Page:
Hungry Journalists

Jayme Doll is a reporter with Global TV in Calgary. In the winter of 2013, she served as an expert trainer with Journalists for Human Rights (JHR) in Sierra Leone as part of the Shaw Africa Project. 

The bustling market in Makeni, where many Sierra Leoneans cannot afford its offerings due to skyrocketing prices.

The bustling market in Makeni, where many Sierra Leoneans cannot afford its offerings due to skyrocketing prices.

“If you don’t like Kraft Dinner, you won’t survive in the business.” These words were imprinted on the walls of my then sixteen year old brain when I decided I wanted to become a journalist. It was a warning echoed over and over again by seasoned broadcasters and professors alike as I worked my way through post secondary. It’s well known journos don’t become Katie Courics overnight, and earning a decent salary in the beginning is a gradual and often tedious climb with no guarantees at the end. Those who really persevere and truly enjoy the work usually end up with a comfortable wage at the end. The women and men grinding it out in sweaty newsrooms in Sierra Leone can’t say the same. “I hate going to the market, I refuse to go anymore.”

These are the words of a fellow journalist as she climbs into the back seat of our one day rental car. One of my new colleagues sitting in the front seat spotted her standing under the punishing mid morning sun, waiting to pile into a shared taxi. We are fighting our way through a web of unruly traffic where there seems potential for disaster at every awkward turn- she looks relieved as she squeezes in wiping a bead of sweat from her top lip. I ask her why she’s upset with the market “It’s too expensive, I just can’t take it anymore.” We are heading to Makeni and offer to drop her off at her destination as we make our way out of the capital city of Freetown.

She’s about to start the second phase of her long and busy day: A presenter in the morning, a reporter during the day, and an editor/ producer anywhere she finds a spare moment. In just the first minutes of sitting in the backseat with her it’s clear to me her work is probably her life. Along with her job at a radio station she’s dedicated her career to human rights reporting and mentoring reporters. “The prices have gone up so much, we can’t afford it. Palm oil is produced right here in our country it now costs about Le 4000 per litre, about one dollar…we need it to cook our food in but that is my entire days pay and I haven’t even bought the fish yet.”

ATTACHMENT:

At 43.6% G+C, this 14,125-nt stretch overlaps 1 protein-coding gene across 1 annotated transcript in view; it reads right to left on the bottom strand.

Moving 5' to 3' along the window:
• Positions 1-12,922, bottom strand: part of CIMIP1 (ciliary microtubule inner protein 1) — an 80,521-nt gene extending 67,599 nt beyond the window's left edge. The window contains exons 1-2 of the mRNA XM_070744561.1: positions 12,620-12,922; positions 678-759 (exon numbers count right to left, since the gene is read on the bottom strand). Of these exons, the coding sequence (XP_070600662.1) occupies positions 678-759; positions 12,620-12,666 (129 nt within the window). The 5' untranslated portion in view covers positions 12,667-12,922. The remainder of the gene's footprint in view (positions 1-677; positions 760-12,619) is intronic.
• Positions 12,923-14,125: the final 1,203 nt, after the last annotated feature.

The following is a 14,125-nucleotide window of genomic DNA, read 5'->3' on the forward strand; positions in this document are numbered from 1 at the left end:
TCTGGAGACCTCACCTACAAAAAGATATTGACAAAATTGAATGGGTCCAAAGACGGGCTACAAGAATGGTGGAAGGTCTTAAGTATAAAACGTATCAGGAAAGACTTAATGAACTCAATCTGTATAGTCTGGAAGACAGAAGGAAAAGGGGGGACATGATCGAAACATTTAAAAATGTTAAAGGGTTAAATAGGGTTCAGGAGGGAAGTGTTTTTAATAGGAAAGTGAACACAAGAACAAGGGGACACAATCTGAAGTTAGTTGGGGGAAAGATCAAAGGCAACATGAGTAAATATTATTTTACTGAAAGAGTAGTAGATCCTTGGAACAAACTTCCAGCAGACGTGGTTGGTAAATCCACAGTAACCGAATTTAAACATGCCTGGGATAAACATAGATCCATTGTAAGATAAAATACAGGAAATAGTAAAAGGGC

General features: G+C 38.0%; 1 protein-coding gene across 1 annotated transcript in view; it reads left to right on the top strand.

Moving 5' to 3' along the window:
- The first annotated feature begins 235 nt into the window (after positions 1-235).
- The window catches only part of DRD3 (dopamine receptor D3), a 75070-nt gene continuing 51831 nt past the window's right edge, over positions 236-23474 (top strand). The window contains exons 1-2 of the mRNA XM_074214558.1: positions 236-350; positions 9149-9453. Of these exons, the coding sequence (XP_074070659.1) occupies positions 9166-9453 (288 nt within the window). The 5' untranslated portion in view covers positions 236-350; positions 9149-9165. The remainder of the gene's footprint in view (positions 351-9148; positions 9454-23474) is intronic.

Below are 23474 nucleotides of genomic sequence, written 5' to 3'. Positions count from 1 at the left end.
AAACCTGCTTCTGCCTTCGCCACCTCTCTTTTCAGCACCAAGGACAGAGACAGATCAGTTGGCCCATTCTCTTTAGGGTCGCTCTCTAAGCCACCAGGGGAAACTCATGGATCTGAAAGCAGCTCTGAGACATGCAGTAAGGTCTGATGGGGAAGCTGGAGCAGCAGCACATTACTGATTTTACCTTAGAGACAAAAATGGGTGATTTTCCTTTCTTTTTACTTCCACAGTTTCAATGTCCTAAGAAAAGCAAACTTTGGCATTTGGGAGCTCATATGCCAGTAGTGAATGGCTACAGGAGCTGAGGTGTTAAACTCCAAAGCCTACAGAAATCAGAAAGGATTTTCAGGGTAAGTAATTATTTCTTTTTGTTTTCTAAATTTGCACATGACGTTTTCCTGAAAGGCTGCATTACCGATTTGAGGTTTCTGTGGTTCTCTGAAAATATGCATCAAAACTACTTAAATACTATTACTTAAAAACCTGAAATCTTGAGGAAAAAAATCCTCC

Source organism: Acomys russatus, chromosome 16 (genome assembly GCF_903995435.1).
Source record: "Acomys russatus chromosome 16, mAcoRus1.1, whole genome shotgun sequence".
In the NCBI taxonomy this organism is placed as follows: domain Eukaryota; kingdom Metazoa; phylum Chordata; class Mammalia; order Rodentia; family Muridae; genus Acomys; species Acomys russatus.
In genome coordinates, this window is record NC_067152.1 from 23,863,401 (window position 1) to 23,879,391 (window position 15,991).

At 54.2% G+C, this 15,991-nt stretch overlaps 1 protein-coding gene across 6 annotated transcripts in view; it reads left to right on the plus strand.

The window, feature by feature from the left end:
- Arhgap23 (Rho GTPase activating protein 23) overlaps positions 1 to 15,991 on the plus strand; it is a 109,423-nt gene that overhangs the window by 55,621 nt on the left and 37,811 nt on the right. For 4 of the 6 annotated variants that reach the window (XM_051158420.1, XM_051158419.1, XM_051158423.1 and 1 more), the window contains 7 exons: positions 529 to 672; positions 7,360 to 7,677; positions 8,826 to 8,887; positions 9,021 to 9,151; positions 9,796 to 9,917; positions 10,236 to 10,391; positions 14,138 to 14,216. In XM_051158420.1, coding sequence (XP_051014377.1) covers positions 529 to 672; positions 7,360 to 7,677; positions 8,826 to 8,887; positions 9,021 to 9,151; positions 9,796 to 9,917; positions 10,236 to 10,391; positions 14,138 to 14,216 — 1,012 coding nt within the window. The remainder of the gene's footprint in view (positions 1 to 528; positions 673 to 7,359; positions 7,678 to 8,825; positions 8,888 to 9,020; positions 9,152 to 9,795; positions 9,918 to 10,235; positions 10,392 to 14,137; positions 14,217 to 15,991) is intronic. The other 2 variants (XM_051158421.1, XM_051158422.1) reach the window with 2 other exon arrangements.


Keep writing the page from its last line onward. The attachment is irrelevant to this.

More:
Since the elections in November food prices have skyrocketed, there have been fuel shortages and almost no electricity for two full weeks. The journalists I am travelling with tell me that before the election prices were stable, there was power a plenty, and building crews were busy on every corner. The government wins re-election and now someone has to pay for the campaign. Inflation is through the roof.

“We have jobs and it’s tough…the majority of the country doesn’t even make one dollar a day. ” She says neighbourhoods are pulling together, each family is taking turns buying, cooking and sharing that one meal they now enjoy per day.

A meager salary is just one challenge of the sometimes thankless profession. The news organizations here in Salone are often government owned and operated. Reporters often have to fight to get their stories published and risk losing their job if someone doesn’t like what they’ve said or an issue they have reported on. But they plug away relying on per-diems collected at the odd press conference…pay outs for attending. This may be unthinkable to a western journo but we aren’t the ones collecting one dollar a day.

“We make it work somehow.” She climbs out of the car back into the hot fray. Mac and cheese suddenly doesn’t seem so bad.

This post was originally written on February 16, 2013. You can also view it via Global News.

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